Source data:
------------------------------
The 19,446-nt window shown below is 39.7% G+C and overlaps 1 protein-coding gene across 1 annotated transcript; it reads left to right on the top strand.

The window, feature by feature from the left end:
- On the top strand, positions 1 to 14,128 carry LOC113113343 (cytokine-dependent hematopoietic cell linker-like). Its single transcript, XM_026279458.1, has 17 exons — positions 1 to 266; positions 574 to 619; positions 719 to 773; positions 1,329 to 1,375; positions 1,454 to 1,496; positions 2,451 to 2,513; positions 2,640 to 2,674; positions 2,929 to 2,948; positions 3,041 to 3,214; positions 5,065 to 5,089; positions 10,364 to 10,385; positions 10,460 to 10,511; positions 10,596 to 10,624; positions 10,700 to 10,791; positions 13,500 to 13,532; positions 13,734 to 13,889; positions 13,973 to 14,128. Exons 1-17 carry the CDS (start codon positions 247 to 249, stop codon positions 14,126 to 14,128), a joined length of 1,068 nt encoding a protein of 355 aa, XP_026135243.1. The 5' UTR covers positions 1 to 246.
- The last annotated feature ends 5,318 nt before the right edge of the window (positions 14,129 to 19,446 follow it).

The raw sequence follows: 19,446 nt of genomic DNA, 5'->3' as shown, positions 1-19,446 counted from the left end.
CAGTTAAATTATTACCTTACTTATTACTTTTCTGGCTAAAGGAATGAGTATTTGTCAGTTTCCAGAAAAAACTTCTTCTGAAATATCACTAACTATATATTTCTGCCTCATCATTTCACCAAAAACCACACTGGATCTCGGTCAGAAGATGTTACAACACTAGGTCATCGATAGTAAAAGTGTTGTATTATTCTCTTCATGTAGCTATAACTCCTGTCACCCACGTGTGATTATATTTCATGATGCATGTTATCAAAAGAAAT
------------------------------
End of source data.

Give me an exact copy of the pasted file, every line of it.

The 19,446-nt window shown below is 39.7% G+C and overlaps 1 protein-coding gene across 1 annotated transcript; it reads left to right on the top strand.

The window, feature by feature from the left end:
- On the top strand, positions 1 to 14,128 carry LOC113113343 (cytokine-dependent hematopoietic cell linker-like). Its single transcript, XM_026279458.1, has 17 exons — positions 1 to 266; positions 574 to 619; positions 719 to 773; positions 1,329 to 1,375; positions 1,454 to 1,496; positions 2,451 to 2,513; positions 2,640 to 2,674; positions 2,929 to 2,948; positions 3,041 to 3,214; positions 5,065 to 5,089; positions 10,364 to 10,385; positions 10,460 to 10,511; positions 10,596 to 10,624; positions 10,700 to 10,791; positions 13,500 to 13,532; positions 13,734 to 13,889; positions 13,973 to 14,128. Exons 1-17 carry the CDS (start codon positions 247 to 249, stop codon positions 14,126 to 14,128), a joined length of 1,068 nt encoding a protein of 355 aa, XP_026135243.1. The 5' UTR covers positions 1 to 246.
- The last annotated feature ends 5,318 nt before the right edge of the window (positions 14,129 to 19,446 follow it).

The raw sequence follows: 19,446 nt of genomic DNA, 5'->3' as shown, positions 1-19,446 counted from the left end.
CAGTTAAATTATTACCTTACTTATTACTTTTCTGGCTAAAGGAATGAGTATTTGTCAGTTTCCAGAAAAAACTTCTTCTGAAATATCACTAACTATATATTTCTGCCTCATCATTTCACCAAAAACCACACTGGATCTCGGTCAGAAGATGTTACAACACTAGGTCATCGATAGTAAAAGTGTTGTATTATTCTCTTCATGTAGCTATAACTCCTGTCACCCACGTGTGATTATATTTCATGATGCATGTTATCAAAAGAAAT